Should those in crisis be held in custody longer? One local lawmaker says yes
A proposal to loosen detention rules in Washington’s involuntary treatment act is dividing rights groups and mental health advocates in Olympia.
The bill, from Sen. Manka Dhingra, D-Redmond, would allow people having a mental health or substance abuse crisis to be held for up to five days before seeing a judge, putting Washington among the states with the longest such holds nationwide.
The change would target the state’s involuntary treatment act, which currently allows authorities to hold non-criminal patients against their will for 72 hours before an initial hearing.
But while supporters say that would give more time for treatment, groups including the state’s disability rights watchdog have objected.
The bill is scheduled for a public hearing Saturday, likely one of the last before lawmakers decide whether to bring it to a full vote of the state House.
Extending the length of involuntary holds to five days would move Washington out on the national spectrum: Currently, 38 states and the District of Columbia require people held during mental health crises to see a judge within 72 hours or less, according to a survey by the Treatment Advocacy Center, a national advocacy group.
Along with a longer hold time, Dhingra’s proposal includes other changes: It would allow forced medication for patients outside of hospitals, and risk of harm to self or others — a critical threshold in current law — is also broadened.
Under the proposal risk of harm would include the reasonable fear of a third party, even if they hadn’t been directly threatened.
In a hearing for the bill, Dhingra said a longer holding period would streamline the system and help patients.
Dhingra said many holds end up getting extended under the current law anyway, and the money spent setting up the extension agreements would otherwise go to treatment costs. Longer hold times would mean less money spent filing extensions, Dhingra said, and more time for treatment.
“It takes anywhere from three to five days for someone to detoxify,” Dhingra said of people dealing with drug addiction. “If we want our doctors to do a comprehensive evaluation… they need time.”
Two national groups also support the bill: The National Alliance on Mental Illness and the Treatment Advocacy Center.
Lisa Dailey, of the Treatment Advocacy Center, said data collected by her group showed keeping patients longer at first can lower the risk of a repeat visit.
But David Lord, policy director for Disability Rights Washington, said at an earlier hearing that even the current law already sees patients spending much of their hold time waiting, and only getting treatment when their time is nearly up.
Lord’s group is the state’s disability rights watchdog under federal law, which requires one such designated group in every state.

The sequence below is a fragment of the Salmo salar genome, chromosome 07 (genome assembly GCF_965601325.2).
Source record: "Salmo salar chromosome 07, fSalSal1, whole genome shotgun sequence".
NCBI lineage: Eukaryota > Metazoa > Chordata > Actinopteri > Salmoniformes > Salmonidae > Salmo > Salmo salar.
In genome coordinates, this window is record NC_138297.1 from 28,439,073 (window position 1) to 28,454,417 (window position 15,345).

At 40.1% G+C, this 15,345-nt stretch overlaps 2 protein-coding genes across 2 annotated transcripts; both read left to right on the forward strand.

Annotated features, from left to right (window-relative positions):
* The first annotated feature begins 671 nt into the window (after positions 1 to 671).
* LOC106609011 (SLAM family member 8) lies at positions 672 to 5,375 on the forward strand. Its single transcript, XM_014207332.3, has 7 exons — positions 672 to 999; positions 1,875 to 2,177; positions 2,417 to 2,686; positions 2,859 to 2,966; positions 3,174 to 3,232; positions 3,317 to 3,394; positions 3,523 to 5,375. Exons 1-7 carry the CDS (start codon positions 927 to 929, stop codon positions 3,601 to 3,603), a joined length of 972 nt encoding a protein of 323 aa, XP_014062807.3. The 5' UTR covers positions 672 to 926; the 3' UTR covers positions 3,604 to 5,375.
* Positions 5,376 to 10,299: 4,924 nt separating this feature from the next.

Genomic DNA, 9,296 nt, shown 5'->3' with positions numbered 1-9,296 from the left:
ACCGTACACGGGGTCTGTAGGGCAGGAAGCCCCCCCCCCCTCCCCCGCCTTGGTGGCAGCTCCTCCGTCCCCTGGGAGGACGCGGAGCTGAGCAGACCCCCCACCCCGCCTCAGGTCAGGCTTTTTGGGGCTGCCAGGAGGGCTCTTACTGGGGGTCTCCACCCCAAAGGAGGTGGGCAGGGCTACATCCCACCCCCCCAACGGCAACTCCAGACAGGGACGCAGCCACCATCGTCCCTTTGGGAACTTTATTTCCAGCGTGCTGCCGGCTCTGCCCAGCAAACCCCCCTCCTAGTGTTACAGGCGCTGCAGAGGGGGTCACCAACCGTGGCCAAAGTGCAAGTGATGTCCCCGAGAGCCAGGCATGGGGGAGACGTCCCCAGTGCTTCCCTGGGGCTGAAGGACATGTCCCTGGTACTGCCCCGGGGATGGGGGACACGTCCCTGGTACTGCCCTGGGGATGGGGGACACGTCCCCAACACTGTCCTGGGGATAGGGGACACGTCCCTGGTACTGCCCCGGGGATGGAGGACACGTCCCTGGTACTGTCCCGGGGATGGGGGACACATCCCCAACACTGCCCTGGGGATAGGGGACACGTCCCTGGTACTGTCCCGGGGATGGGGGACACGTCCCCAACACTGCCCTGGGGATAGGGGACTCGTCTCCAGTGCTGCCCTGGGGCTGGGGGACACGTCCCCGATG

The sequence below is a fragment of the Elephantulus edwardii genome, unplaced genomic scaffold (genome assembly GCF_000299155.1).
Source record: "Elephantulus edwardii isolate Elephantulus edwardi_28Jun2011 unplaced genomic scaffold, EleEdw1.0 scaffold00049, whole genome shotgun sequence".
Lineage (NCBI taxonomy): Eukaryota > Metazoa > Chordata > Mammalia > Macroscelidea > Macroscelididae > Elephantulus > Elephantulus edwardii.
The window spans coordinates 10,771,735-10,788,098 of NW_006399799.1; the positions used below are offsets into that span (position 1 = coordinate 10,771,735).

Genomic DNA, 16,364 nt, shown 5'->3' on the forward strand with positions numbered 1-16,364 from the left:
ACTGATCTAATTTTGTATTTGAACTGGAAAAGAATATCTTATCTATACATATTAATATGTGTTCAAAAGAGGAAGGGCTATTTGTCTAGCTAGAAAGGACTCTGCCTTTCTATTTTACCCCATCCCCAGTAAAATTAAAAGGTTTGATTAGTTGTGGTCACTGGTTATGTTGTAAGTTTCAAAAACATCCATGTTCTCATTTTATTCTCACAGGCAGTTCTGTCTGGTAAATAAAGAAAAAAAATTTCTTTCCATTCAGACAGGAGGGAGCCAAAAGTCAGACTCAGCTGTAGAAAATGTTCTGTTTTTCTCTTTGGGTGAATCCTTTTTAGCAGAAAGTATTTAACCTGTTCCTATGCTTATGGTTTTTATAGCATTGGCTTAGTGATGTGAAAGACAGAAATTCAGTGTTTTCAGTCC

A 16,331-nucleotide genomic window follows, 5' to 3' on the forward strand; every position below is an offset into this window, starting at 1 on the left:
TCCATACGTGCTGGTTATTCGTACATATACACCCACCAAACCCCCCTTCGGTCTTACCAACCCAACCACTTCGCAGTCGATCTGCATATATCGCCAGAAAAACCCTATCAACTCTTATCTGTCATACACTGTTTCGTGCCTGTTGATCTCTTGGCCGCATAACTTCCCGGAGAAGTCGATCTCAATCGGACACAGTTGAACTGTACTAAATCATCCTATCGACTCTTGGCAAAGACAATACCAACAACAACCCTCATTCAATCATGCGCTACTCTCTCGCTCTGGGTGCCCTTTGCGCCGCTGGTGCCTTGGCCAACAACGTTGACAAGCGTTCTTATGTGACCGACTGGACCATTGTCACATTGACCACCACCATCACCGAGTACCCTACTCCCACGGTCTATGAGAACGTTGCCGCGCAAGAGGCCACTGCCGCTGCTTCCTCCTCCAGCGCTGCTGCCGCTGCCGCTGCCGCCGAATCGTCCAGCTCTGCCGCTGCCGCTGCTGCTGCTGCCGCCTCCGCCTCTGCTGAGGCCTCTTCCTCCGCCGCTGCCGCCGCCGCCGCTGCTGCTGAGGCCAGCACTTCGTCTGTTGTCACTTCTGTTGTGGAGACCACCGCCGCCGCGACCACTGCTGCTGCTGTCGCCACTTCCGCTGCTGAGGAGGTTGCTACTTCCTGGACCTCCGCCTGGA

Mike De Felice, a public defender in King County who also represents a state public defenders’ group, said a five-day hold effectively equals seven days, since any five would overlap with a weekend.
“These are not people who have even committed a crime,” De Felice said. “They need to see a judge in a timely manner.”
If a person still needs treatment when their hearing arrives, De Felice said, a judge can order them not to be released.
De Felice also questioned a clause in the proposal allowing forced medication outside of medical facilities.
Current law allows medication like antipsychotics to be forcibly administered if someone is detained, but the proposal would allow judges to require it even after a person was released on a supervisory order.
De Felice said that could include forced injections, and medications that could risk adverse reactions with street drugs potentially being used by patients struggling with addiction. Outside of a controlled medical environment, De Felice questioned how authorities would be able to safely put such an order into action.
While the law proposes significant changes, an early amendment pulled the bill back from wading into the implementation of a high-profile 2016 act known as Ricky’s Law, which expanded the state’s involuntary treatment act to include drug-addicted patients.
The original version of Dhingra’s bill would have expanded a type of temporary certification, allowing traditional hospitals to hold substance-abusing patients on involuntary orders, potentially unlocking significant new capacity in parts of the state still waiting for dedicated facilities that haven’t opened yet.
But lawmakers attached an amendment pushing that requirement out to 2026, by which time dedicated facilities are expected to be open statewide.
Democratic Sen. Joe Nguyen, of White Center, was one of only two votes against the bill when it passed its first full-chamber vote, in the Senate in early March.
On Thursday, Nguyen said he sympathized with the overall goals of the bill, including giving more time for treatment, but said he couldn’t get past the question of due process.
“Five days is a long time for someone to be held,” said Nguyen.